Arthroscopic Knee Surgery Does Little For Osteoarthritis Almost half of all U.S. adults and nearly two-thirds of obese adults will develop painful osteoarthritis of the knee by age 85. Osteoarthritis of the knee is more frequent after the age of 50, but can occur at any age. On occasion, it is …Read more. Cardiac Stress Tests Are Often Performed Too Frequently Annually, hundreds of thousands of healthy Americans have a stress test to screen for coronary artery disease. The stress test can be done in one of two ways. The heart can either be stressed by exercising on a treadmill or by injecting a …Read more. Three Glasses of Milk Daily Increases Risk of Early Death by 40 Percent Is there anything more American than milk and apple pie? Maybe the apple pie contains too many calories, but milk, particularly 2 percent or fat free is the perfect drink. High in the best quality protein, rich in vitamins and not too many calories. …Read more. Osteoporosis Is the Major Risk Factor of Fatal Hip Fractures in Men I was recently asked to see a male patient, in his early 80s, who four months before fell in his bathroom and broke his hip. Two days later, hip surgery was performed. After the operation he became agitated and confused, was unable to urinate and …Read more.more articles
End-Stage Alzheimer's Requires Good Decisions
It's common for patients in the final stages of Alzheimer's disease to be admitted to a nursing home. However, despite having advanced illness and being very dependent, the natural history of these patients remains unclear.
Until recently, there has been no clear consensus on the course of the illness, factors leading to death and quality of life after admittance to a long-term care facility. But new research could help families and caregivers better understand the path of advanced Alzheimer's disease.
In a recent study published in the New England Journal of Medicine, researchers followed 323 patients with advanced dementia who were recently admitted to a nursing home. After 18 months, more than half of the patients had died from pneumonia, swallowing difficulties or other febrile illnesses. This research clearly shows that advanced Alzheimer's disease is indeed a terminal illness and life expectancy is no longer than for a patient with severe heart failure, terminal cancer or a major stroke.
Although having a very poor prognosis, a substantial number of the patients were transferred to a hospital or an intensive care unit to treat pneumonia or to commence artificial feeding via a feeding tube. Unfortunately, few, if any, of the family members were aware of the poor prognosis, and most believed that life expectancy was likely to be much longer.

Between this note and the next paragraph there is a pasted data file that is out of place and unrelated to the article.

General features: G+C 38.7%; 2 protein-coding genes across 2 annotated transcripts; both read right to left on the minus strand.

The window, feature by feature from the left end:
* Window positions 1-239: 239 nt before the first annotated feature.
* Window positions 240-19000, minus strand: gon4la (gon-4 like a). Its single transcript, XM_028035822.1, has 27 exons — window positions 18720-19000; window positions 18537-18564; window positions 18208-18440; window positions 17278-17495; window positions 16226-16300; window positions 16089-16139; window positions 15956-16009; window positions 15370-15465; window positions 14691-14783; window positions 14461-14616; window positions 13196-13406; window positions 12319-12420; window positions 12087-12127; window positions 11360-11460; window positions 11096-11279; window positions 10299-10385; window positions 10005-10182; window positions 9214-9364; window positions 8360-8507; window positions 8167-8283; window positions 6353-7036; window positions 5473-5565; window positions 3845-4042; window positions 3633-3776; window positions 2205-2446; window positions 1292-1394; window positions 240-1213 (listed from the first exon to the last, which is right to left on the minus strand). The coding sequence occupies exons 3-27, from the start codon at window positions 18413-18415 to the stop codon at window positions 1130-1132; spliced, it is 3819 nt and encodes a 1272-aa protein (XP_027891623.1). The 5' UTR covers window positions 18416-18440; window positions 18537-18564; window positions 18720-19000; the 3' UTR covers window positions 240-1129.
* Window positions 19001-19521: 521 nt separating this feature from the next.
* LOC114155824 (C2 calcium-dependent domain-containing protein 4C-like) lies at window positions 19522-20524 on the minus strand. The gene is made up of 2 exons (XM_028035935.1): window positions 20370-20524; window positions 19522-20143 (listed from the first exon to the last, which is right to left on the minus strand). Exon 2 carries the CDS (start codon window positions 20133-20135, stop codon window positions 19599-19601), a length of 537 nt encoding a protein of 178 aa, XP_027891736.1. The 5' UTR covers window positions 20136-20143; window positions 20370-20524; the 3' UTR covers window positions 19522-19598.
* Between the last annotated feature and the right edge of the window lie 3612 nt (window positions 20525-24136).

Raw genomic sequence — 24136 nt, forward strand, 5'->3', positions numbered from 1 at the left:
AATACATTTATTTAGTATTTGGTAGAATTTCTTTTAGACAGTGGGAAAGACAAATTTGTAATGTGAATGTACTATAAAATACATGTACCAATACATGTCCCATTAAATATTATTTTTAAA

There was little discussion of palliative care and end-of-life choices. Ultimately, research clearly shows that hospitalizations were futile. It did not improve quality of life, may have caused needless suffering and definitely did not prolong life.
This research shows that end-stage Alzheimer's disease is associated with a great deal of disability and a very poor life expectancy. When a patient with Alzheimer's disease no longer recognizes family members, is unable to care for himself, has difficulty walking and eating, and cannot maintain continence, his prognosis is poor. As such, it is vitally important that family members understand how the illness progresses, what is considered "normal" and how to assure the smoothest transition from life to death.
For many older adults with advanced memory loss, the end of life comes with an inability to eat, which results in weight loss and a decline in the immune system.
Gradual weight loss is often accompanied by fatigue. The patient may have difficulty swallowing, which leads to an accumulation of mucus in the back of the throat that becomes a natural site for bacterial overgrowth and potential infection. This in turn causes more drowsiness, perhaps some confusion and almost always dehydration.
The patient becomes somnolent and can slowly slip into a coma. Without any artificial intervention, death almost always comes peacefully, at the accepted time, in a quite spiritual environment with the patient surrounded by reminiscing, loving and usually grateful family.
For anyone personally touched by Alzheimer's disease, it's extremely important to understand every phase of the illness. Battling Alzheimer's disease is a long, slow and often difficult challenge.
Early on, the illness can be maintained, sacrifices can be made, and your loved one can live many wonderful years after diagnosis. But once the advanced symptoms set in, you must understand the inevitability of death. In doing so, it becomes possible to avoid unnecessary therapy in a heartless, mechanical intensive care unit full of ventilators, cardiac monitors and artificial tubing. Simply with more understanding, the family and the physician can develop the best possible approach to comfort and end of-life care.
While families must be educated about the difficult road of end-stage Alzheimer's disease, the physician must play an important role in making the goals of care rational and realistic. American medicine has seen so many great advances that what was once impossible is now within reach, and physicians can help stave off death longer than ever before.
But, sadly, for patients with no good prognosis — for patients with end-stage Alzheimer's disease — there are far better choices to guarantee comfort and assure that the final hours are filled with peace, love and dignity.
Dr. David Lipschitz is the author of the book "Breaking the Rules of Aging." To find out more about Dr. David Lipschitz and read features by other Creators Syndicate writers and cartoonists, visit the Creators Syndicate Web page at www.creators.com. More information is available at www.DrDavidHealth.com.
COPYRIGHT 2009 CREATORS.COM